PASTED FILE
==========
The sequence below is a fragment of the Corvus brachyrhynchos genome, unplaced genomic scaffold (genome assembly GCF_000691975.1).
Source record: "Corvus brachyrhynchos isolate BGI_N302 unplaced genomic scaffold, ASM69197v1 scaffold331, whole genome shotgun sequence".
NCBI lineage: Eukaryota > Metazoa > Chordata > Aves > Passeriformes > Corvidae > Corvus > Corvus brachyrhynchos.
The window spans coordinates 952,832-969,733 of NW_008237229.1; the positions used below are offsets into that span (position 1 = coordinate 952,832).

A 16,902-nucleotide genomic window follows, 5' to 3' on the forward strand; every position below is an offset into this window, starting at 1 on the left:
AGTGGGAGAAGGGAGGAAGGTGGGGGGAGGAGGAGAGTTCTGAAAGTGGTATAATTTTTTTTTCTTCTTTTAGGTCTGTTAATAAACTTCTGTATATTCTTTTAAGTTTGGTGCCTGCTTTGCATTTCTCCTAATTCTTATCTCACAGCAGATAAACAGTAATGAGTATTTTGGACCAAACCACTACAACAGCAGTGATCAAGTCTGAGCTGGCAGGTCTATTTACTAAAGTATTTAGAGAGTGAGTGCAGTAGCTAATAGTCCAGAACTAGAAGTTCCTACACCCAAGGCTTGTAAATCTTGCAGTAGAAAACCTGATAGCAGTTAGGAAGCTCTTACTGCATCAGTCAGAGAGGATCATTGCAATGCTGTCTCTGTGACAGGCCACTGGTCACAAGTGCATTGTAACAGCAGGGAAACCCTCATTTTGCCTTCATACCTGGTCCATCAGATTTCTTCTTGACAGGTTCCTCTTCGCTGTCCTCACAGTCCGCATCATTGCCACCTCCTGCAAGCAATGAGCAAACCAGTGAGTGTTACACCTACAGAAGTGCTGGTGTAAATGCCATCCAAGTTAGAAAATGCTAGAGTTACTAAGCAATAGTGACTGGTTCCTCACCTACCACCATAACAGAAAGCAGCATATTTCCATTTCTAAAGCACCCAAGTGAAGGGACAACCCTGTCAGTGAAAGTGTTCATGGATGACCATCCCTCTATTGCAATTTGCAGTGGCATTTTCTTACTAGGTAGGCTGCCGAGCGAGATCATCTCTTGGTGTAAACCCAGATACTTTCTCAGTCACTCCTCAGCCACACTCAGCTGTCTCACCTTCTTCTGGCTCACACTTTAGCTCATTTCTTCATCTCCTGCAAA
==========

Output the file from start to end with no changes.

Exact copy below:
The sequence below is a fragment of the Corvus brachyrhynchos genome, unplaced genomic scaffold (genome assembly GCF_000691975.1).
Source record: "Corvus brachyrhynchos isolate BGI_N302 unplaced genomic scaffold, ASM69197v1 scaffold331, whole genome shotgun sequence".
NCBI lineage: Eukaryota > Metazoa > Chordata > Aves > Passeriformes > Corvidae > Corvus > Corvus brachyrhynchos.
The window spans coordinates 952,832-969,733 of NW_008237229.1; the positions used below are offsets into that span (position 1 = coordinate 952,832).

A 16,902-nucleotide genomic window follows, 5' to 3' on the forward strand; every position below is an offset into this window, starting at 1 on the left:
AGTGGGAGAAGGGAGGAAGGTGGGGGGAGGAGGAGAGTTCTGAAAGTGGTATAATTTTTTTTTCTTCTTTTAGGTCTGTTAATAAACTTCTGTATATTCTTTTAAGTTTGGTGCCTGCTTTGCATTTCTCCTAATTCTTATCTCACAGCAGATAAACAGTAATGAGTATTTTGGACCAAACCACTACAACAGCAGTGATCAAGTCTGAGCTGGCAGGTCTATTTACTAAAGTATTTAGAGAGTGAGTGCAGTAGCTAATAGTCCAGAACTAGAAGTTCCTACACCCAAGGCTTGTAAATCTTGCAGTAGAAAACCTGATAGCAGTTAGGAAGCTCTTACTGCATCAGTCAGAGAGGATCATTGCAATGCTGTCTCTGTGACAGGCCACTGGTCACAAGTGCATTGTAACAGCAGGGAAACCCTCATTTTGCCTTCATACCTGGTCCATCAGATTTCTTCTTGACAGGTTCCTCTTCGCTGTCCTCACAGTCCGCATCATTGCCACCTCCTGCAAGCAATGAGCAAACCAGTGAGTGTTACACCTACAGAAGTGCTGGTGTAAATGCCATCCAAGTTAGAAAATGCTAGAGTTACTAAGCAATAGTGACTGGTTCCTCACCTACCACCATAACAGAAAGCAGCATATTTCCATTTCTAAAGCACCCAAGTGAAGGGACAACCCTGTCAGTGAAAGTGTTCATGGATGACCATCCCTCTATTGCAATTTGCAGTGGCATTTTCTTACTAGGTAGGCTGCCGAGCGAGATCATCTCTTGGTGTAAACCCAGATACTTTCTCAGTCACTCCTCAGCCACACTCAGCTGTCTCACCTTCTTCTGGCTCACACTTTAGCTCATTTCTTCATCTCCTGCAAA